> The losing ISP will also be required to reactivate the number and all related services where a switching process fails and until the port is successful.

    At whose cost? If the failure is down to the gaining provider why should the old provider be potentially liable for the costs in doing so? For many services, it is not as quick to restart them as it is for them to end.

    1. Avatar photo David says:

      This. Great from a customer perspective but there are some significant challenges to achieve from the ISP side. The PSTN switch off might help with this longer term!

    2. Avatar photo spurple says:

      Obviously the customer will continue paying their usual bill until service is terminated

    3. Avatar photo spurple says:

      Also, if ISPs can literally count bytes, which are streaming by in large quantities and at high speed for the purpose of billing users, how is it more complex to activate/reactivate a service?

      They have simply never had incentive to make service activation easy/cheap/quick, and the law will give them incentive enough.

    4. Avatar photo Matt says:


      The customer paying is irrelevant. The OR costs to restart a VDSL service is approximately £54 and what if it needs to be ceased again, another £30~. Likewise, if relying on Openreach, it can take up a week to (re)activate a service.

      If the old provider can’t pass that on to the customer, who then takes it on the chin?

      Migrations are 99% in control of the new provider and it is they who should remain responsible just like is expected of the now.

      Clearly Ofcom, again, not thinking about the current technical constraints set by infrastructure operators with their customers (the ISP) having to pick up the slack and often, tab.

    5. Avatar photo Spurple says:


      All I hear are excuses. From my point of view, activating or deactivating servixis as simple as updating an access control list, so long as the physical equipment hasn’t been removed.

      If that’s not how it is, I don’t see a technical reason why it isn’t that way, so that’s the losing ISP’s problem to solve. That goes for OpenReach too.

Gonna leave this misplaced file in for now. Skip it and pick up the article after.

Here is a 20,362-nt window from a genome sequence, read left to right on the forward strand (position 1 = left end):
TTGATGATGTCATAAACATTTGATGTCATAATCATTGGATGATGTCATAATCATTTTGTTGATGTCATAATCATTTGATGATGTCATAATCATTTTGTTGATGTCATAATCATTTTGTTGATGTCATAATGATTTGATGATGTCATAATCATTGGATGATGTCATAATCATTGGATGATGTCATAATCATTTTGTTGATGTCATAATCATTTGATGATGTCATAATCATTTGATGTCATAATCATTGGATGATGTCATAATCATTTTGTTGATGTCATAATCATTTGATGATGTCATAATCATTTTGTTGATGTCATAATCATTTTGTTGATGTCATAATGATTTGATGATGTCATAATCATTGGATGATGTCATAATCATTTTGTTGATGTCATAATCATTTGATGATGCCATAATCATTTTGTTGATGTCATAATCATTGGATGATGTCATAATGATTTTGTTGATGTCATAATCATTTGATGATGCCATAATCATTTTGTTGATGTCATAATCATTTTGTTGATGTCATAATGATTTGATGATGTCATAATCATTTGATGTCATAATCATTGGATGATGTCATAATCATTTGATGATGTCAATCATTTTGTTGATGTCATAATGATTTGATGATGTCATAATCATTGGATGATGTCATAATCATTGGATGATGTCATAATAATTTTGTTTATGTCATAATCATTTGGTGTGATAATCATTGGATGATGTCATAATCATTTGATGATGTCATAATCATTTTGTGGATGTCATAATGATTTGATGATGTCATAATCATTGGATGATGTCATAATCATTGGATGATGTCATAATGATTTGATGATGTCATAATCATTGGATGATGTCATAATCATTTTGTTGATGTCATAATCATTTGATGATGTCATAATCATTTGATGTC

If they lacked an incentive to optimise the process, now they have one.

    6. Avatar photo Matt says:


      Specifically re: OR.

      You may think that but unless Ofcom force Openreach (and all networks) to provide a quick path to restoration of service, this simply won’t be technically possible.

      Hopefully, the consultation will address these issues bit given that the current GPL process, which has allowances for “erroneous transfers” which should mean restoring service is quick, can still take up to 14 days; so something they already have in place doesn’t work I fail to see how a new system will either.

  6. Avatar photo Bill says:

    The list of sore losers who make leaving a misery (in my experience) includes at the top:


    Some of their actions are delay tactics, others simply fraudulent with refusal to refund monies owed. In some cases concocting exit fees.

  7. Avatar photo zzing123 says:

    It’s all irrelevant unless FTTP can use a single fibre regardless of the altnet coming into each premises.

    Every premise just needs a connector in the street that each altnet then connects to. But of course GPON has never been and will never be fit for purpose.

  8. Avatar photo Meadmodj says:

    Only only see a benefit to the consumer if providers also clearly explain all the implications of their change including engineering visits, functionality, voice porting, ISP equipment and service.
    ADSL to FTTC
    FTTC to HFC
    FTTC to FTTP
    HFC to FTTP
    FTTP to HFC
    FTTP to FTTP
    WISP to FTTP

    Very unlikely, especially with our exaggerated advertising (all).

  9. Avatar photo Buggerlugz says:

    Be a lot easier if Virgin was made to unbundle its cable to the home then!

  10. Avatar photo AT says:

    I think ofcom have lost the plot on this one.

    1. Avatar photo MikeC says:

      I tend to agree

  11. Avatar photo boggits says:

    It’s a consultation, it’s always more fun if people without a vested interest in the outcome start putting realistic comments into them. Especially as any clear steer in a single direction might actually cause them to wake up.

    That said Ofcom might have a populist Chair in the future https://www.theguardian.com/media/2021/jan/31/johnson-poised-to-appoint-paul-dacre-chair-of-ofcom